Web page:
It almost feels like a lot of the non-D&D players are reading "Advantage" and "an Advantage" as the same thing, not realizing that "Advantage" is a specific, mechanical effect. From that fundamental misunderstanding of the rules, they construct entire edifices of reasons why getting advantage from Height/Backstab is good.

In previous editions of D&D there were dozens of different ways to get bonuses, and they would stack together to massively improve your odds of hitting. However counting all of this up, and making sure that you counted everything was time consuming, and tedious. This is why 5e does away with most of those things with just flat "advantage". The big change here is that ADVANTAGE DOES NOT STACK. Once you have advantage, getting it again is pointless. Moreover, Advantage and Disadvantage cancel each other out, regardless of how many stacks of one or the other that you have. This vastly simplifies combat in a way that speeds things up at the table. But this is not true when playing a CRPG.

It is for this reason that getting Advantage from height is bad, but getting an advantage is fine.

Turn based combat is an approximation, and one round is meant to happen all at the same time. This is why reactions exist, since everyone being paralyzed when it's not their turn becomes very silly very quickly. This is also why D&D uses Flanking and not Facing. The assumption is that your opponent has the ability to turn to face you as you circle around them, but once your buddy shows up, they can't face in two directions.

This is also the logic behind a rogue's sneak attack. They get sneak attack damage when they have advantage, or when an ally is adjacent to their target. That is, when their target can't give their full attention to preventing a more precise and thus dangerous attack. This is why attacking from stealth gives advantage, but just walking to an opponent's rear facing does not. The assumption is that any given character has their head on a swivel during combat. That they are aware of things all around them to simulate the ability to turn and look at something. It's why you can use a bluff check to pull an enemy's attention to get advantage.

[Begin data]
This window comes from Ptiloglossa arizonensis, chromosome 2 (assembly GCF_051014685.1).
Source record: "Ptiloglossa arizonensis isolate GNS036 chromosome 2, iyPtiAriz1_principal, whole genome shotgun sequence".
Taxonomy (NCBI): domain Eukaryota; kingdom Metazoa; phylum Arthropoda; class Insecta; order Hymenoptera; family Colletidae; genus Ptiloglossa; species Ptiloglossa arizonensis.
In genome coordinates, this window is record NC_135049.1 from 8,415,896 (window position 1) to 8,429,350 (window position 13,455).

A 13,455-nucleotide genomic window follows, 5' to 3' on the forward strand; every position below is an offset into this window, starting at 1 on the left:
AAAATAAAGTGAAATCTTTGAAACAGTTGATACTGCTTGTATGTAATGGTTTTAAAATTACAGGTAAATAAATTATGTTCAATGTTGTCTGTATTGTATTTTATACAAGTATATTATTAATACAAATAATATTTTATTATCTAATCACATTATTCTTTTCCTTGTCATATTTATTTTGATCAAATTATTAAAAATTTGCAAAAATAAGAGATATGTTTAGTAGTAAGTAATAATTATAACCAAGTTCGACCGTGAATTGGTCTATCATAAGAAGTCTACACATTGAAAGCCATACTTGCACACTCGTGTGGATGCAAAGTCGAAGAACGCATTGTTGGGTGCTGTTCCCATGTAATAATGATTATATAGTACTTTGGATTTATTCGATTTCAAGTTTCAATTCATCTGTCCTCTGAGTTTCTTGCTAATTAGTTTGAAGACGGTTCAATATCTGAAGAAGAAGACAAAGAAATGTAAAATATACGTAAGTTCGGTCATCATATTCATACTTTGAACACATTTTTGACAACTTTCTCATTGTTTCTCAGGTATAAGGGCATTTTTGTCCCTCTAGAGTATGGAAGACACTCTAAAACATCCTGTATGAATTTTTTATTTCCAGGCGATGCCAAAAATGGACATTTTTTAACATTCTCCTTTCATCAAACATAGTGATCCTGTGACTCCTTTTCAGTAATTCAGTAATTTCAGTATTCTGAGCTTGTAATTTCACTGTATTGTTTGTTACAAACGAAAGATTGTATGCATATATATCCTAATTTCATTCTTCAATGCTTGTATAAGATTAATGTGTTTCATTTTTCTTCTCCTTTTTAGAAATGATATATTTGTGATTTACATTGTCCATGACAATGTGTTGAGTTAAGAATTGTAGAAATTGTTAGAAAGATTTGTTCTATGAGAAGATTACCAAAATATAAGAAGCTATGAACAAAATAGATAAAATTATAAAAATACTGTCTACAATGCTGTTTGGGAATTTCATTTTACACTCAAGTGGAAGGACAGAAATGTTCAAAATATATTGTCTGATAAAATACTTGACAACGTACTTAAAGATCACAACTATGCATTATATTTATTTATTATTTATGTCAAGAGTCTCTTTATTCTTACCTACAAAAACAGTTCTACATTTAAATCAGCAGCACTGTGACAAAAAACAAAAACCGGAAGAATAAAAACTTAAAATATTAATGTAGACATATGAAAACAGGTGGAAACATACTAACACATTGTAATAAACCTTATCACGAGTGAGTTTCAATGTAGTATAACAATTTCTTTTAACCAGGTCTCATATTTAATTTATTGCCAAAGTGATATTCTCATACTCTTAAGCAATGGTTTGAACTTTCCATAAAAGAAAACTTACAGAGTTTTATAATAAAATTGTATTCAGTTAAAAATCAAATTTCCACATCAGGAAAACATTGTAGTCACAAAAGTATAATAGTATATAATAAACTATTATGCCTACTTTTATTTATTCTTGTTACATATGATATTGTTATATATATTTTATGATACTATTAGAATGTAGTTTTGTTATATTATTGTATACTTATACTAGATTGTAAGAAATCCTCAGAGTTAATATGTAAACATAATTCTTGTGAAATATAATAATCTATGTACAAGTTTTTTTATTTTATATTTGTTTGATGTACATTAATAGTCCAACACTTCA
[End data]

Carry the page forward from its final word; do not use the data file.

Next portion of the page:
The key difference between flanking and backstab is the need for a team mate. Many of the changes that Larian has made have reduced class specialization. Many of the Rogue's abilities have been given to everyone. Between flasks and special arrows being so common, and the fact that everyone can use scrolls with no penalty, there isn't really any need for party diversity.

The action economy of D&D is one that requires multiple encounters per day. Healing out of combat is a resource that dwindles. Resting is not free. The way spells recharge mean that magic is supposed to be powerful but limited, while weapon damage is reliable, and constant. The changes to accuracy changes the required hit points for enemies. Which changes the power of spells, which changes the action economy. Which changes the...

The D&D "purists" aren't saying that there should be no changes to the 5e rules. They are saying that every change has knock on effects that can't be ignored. If feels like they are being ignored right now.

Last edited by Paimon; 12/11/20 07:10 PM. Reason: Typo